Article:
Rebecca Solnit: The loneliness Of Donald Trump

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Once upon a time, a child was born into wealth and wanted for nothing, but he was possessed by bottomless, endless, grating, grasping wanting, and wanted more, and got it, and more after that, and always more. He was a pair of ragged orange claws upon the ocean floor, forever scuttling, pinching, reaching for more, a carrion crab, a lobster and a boiling lobster pot in one, a termite, a tyrant over his own little empires. He got a boost at the beginning from the wealth handed him and then moved among grifters and mobsters who cut him slack as long as he was useful, or maybe there’s slack in arenas where people live by personal loyalty until they betray, and not by rules, and certainly not by the law or the book. So for seven decades, he fed his appetites and exercised his license to lie, cheat, steal, and stiff working people of their wages, made messes, left them behind, grabbed more baubles, and left them in ruin.

He was supposed to be a great maker of things, but he was mostly a breaker. He acquired buildings and women and enterprises and treated them all alike, promoting and deserting them, running into bankruptcies and divorces, treading on lawsuits the way a lumberjack of old walked across the logs floating on their way to the mill, but as long as he moved in his underworld of dealmakers the rules were wobbly and the enforcement was wobblier and he could stay afloat. But his appetite was endless, and he wanted more, and he gambled to become the most powerful man in the world, and won, careless of what he wished for.

Thinking of him, I think of Pushkin’s telling of the old fairytale of The Fisherman and the Golden Fish. After being caught in the old fisherman’s net, the golden fish speaks up and offers wishes in return for being thrown back in the sea. The fisherman asks him for nothing, though later he tells his wife of his chance encounter with the magical creature. The fisherman’s wife sends him back to ask for a new washtub for her, and then a  second time to ask for a cottage to replace their hovel, and the wishes are granted, and then as she grows prouder and greedier, she sends him to ask that she become a wealthy person in a mansion with servants she abuses, and then she sends her husband back. The old man comes and grovels before the fish, caught between the shame of the requests and the appetite of his wife, and she becomes tsarina and has her boyards and nobles drive the husband from her palace. You could call the husband consciousness—the awareness of others and of oneself in relation to others—and the wife craving.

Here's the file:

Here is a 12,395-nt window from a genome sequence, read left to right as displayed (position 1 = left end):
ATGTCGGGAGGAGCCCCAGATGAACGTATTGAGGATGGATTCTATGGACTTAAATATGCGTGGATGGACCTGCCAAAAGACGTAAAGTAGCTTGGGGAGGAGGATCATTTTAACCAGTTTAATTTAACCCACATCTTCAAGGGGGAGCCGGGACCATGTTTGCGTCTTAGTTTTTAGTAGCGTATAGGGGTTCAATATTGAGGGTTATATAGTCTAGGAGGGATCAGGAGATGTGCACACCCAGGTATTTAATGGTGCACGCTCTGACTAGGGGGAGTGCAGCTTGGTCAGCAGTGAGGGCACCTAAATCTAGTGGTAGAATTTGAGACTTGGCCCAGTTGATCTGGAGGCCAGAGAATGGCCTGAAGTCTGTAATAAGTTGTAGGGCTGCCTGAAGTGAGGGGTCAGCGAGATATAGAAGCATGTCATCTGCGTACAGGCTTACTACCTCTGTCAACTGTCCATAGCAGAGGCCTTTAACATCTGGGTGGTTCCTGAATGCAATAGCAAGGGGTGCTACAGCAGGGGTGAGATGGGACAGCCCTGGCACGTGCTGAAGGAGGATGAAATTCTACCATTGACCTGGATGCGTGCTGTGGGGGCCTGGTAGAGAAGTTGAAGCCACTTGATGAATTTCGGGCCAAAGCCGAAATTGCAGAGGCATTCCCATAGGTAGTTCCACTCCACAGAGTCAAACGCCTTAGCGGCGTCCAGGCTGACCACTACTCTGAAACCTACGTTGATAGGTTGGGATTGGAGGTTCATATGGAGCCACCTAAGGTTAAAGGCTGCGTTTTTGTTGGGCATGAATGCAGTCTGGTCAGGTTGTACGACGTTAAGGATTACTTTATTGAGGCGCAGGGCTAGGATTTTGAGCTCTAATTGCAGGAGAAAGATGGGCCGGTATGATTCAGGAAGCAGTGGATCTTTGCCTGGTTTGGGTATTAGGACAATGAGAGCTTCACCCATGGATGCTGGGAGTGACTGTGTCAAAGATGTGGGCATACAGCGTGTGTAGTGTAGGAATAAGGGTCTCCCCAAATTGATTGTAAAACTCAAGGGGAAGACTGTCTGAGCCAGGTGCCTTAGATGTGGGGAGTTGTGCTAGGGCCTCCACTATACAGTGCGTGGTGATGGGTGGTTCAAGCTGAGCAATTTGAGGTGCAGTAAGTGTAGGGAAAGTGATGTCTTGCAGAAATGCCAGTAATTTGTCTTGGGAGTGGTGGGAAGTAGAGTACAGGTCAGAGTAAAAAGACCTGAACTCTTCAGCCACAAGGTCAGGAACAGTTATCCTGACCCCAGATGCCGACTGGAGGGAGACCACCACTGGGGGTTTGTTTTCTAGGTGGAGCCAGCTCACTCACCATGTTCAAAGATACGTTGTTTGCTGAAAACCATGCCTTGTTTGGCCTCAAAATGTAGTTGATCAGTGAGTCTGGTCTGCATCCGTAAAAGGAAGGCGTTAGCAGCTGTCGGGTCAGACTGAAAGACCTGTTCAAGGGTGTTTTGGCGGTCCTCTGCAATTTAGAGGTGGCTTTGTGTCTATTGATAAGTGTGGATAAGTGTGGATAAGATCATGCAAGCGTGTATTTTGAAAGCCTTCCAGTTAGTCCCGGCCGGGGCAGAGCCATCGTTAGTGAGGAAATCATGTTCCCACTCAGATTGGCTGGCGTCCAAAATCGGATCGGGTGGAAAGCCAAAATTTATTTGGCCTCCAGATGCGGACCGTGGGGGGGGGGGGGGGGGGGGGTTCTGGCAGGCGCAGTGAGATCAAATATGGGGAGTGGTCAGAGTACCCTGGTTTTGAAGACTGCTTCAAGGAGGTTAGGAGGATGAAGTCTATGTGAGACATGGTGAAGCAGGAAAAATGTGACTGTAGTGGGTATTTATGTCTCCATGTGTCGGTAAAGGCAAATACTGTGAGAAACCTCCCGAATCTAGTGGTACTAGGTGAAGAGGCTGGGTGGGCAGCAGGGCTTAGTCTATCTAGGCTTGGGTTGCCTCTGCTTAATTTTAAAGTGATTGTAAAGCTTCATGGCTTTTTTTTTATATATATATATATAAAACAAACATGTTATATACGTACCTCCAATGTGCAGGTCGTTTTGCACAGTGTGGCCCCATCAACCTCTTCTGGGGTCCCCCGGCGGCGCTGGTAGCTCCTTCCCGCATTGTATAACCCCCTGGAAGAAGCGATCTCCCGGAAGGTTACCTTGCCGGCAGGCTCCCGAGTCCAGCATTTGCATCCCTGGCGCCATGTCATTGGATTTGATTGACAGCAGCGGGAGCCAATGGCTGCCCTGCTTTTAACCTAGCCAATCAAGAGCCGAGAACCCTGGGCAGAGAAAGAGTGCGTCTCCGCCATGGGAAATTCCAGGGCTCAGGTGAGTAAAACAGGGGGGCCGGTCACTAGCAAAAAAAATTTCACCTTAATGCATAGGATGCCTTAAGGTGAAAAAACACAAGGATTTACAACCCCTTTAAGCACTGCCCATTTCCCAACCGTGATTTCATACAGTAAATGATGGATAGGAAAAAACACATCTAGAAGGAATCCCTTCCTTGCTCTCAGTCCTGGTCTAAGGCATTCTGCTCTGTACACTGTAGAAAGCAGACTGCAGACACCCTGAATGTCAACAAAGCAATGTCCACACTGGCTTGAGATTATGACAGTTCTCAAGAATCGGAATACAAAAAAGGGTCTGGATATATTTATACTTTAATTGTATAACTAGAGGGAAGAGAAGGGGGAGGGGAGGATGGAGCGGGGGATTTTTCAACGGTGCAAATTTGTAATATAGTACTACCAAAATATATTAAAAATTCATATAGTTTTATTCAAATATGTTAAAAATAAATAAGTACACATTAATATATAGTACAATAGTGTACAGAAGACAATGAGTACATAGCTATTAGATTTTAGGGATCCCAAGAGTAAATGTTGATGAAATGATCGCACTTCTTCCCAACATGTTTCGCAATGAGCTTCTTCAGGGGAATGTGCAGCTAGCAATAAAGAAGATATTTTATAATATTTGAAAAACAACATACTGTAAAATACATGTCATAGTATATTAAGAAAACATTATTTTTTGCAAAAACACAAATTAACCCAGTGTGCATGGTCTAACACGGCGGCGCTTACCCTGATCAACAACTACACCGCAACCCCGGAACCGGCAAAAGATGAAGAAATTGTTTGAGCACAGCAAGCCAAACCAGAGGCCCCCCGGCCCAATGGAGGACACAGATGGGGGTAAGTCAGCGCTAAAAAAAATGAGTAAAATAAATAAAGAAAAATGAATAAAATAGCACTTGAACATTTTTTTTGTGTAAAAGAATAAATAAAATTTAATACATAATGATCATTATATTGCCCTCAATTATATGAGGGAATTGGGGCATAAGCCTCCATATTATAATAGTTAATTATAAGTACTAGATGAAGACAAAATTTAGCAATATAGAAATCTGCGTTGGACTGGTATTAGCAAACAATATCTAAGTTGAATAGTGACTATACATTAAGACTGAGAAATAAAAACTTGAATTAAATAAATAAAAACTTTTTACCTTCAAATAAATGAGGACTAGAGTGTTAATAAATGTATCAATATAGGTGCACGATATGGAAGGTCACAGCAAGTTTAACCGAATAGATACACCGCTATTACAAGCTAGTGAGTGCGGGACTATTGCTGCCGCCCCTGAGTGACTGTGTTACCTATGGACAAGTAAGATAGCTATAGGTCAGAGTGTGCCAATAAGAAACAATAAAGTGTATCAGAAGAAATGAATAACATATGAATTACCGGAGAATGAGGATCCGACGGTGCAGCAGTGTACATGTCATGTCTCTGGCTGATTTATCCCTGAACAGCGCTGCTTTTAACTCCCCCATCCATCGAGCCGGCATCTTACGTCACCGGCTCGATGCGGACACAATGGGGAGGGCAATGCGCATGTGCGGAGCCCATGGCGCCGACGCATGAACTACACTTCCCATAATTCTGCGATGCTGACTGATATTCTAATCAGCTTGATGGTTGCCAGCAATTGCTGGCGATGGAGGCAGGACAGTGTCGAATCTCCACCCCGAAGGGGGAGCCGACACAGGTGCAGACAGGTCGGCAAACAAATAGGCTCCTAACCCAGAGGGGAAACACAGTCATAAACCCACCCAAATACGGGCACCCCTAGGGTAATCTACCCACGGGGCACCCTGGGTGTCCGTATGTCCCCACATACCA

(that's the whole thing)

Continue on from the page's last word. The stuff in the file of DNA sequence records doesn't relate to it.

Read the rest of this article at: Literary Hub

P.S. previous articles & more by P.F.M. // Top images: @emmamilleruk; @afadingsummer; @alicecatherine